Hate lima beans? You have plenty of company. But a new study might change your mind, with researchers suggesting a compound in the bland bean helps to regulate blood sugar, increase fitness levels, and may boost longevity.
The study, published in the Federation of American Societies for Experimental Biology FASEB Journal, found that pills containing prunetin — a isoflavone found in lima beans —reduced glucose levels in male fruit flies and also expanded their lifespans.
The findings open the door to potential clinical trials to determine if prunetin holds promise as a new therapeutic tool in treating diabetes.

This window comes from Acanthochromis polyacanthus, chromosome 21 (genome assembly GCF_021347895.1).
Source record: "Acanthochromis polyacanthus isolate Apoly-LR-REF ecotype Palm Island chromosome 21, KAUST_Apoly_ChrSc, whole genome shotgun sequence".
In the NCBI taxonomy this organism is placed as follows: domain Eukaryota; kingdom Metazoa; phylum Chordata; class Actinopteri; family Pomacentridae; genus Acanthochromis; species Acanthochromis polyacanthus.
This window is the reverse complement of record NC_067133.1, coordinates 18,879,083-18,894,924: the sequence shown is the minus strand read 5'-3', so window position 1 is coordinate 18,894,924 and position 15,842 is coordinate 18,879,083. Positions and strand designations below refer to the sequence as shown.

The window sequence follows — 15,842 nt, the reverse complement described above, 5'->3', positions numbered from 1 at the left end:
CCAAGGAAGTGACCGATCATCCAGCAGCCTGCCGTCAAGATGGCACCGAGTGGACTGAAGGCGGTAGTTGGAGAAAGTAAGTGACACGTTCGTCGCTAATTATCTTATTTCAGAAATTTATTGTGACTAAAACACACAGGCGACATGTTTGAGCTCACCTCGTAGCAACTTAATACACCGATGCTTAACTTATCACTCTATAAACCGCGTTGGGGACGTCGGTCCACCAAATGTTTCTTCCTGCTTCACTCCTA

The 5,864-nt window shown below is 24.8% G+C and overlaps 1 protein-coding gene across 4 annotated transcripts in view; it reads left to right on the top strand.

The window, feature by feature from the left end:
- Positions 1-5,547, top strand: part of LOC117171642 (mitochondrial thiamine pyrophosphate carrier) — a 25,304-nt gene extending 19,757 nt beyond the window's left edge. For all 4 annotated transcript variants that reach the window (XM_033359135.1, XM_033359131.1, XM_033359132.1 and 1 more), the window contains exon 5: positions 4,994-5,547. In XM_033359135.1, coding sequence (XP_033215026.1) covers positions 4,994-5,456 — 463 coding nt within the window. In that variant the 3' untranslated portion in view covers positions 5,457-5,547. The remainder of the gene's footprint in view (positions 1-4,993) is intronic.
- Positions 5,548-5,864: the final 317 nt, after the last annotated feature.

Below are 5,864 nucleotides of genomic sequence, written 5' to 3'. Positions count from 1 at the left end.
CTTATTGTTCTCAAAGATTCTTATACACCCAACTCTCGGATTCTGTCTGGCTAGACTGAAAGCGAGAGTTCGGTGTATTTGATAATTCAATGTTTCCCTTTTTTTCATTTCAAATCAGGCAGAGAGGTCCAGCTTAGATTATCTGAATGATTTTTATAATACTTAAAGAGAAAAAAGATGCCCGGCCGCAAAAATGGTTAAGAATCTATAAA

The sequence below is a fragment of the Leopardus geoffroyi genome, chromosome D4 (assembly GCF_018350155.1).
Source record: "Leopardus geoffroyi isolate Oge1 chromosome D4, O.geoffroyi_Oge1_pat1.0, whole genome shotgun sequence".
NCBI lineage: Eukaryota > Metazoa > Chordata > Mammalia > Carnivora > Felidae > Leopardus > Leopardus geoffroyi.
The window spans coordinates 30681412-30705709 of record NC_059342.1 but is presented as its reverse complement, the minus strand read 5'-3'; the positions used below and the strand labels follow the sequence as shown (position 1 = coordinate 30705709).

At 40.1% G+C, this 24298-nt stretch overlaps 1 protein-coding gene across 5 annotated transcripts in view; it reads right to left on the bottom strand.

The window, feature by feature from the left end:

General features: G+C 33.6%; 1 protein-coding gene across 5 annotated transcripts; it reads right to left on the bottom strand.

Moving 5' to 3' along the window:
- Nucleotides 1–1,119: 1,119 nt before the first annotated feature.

"Our study provides novel insights into plant bioactive research and suggests a potential to combat aging comparatively simple by the intake of a plant bioactive," said Anika E. Wagner, a researcher involved in the work from the Institute of Human Nutrition and Food Science at Christian-Albrechts-University Kiel, in Kiel, Germany.
"Further studies in mammalian species/humans are needed to validate [the] initial data."
Thoru Pederson, editor-in-chief of The FASEB Journal, said the research is the latest in a long line of studies linking diet, health, and plant-based compounds.
"This research shows that the connection between diet and health is important for all living animals, no matter how complex or how simple they are," Pederson said. "There is a lot of work that must be done before we would know if this compound will be useful to humans, but it certainly doesn't hurt to add lima beans to more men's diets."
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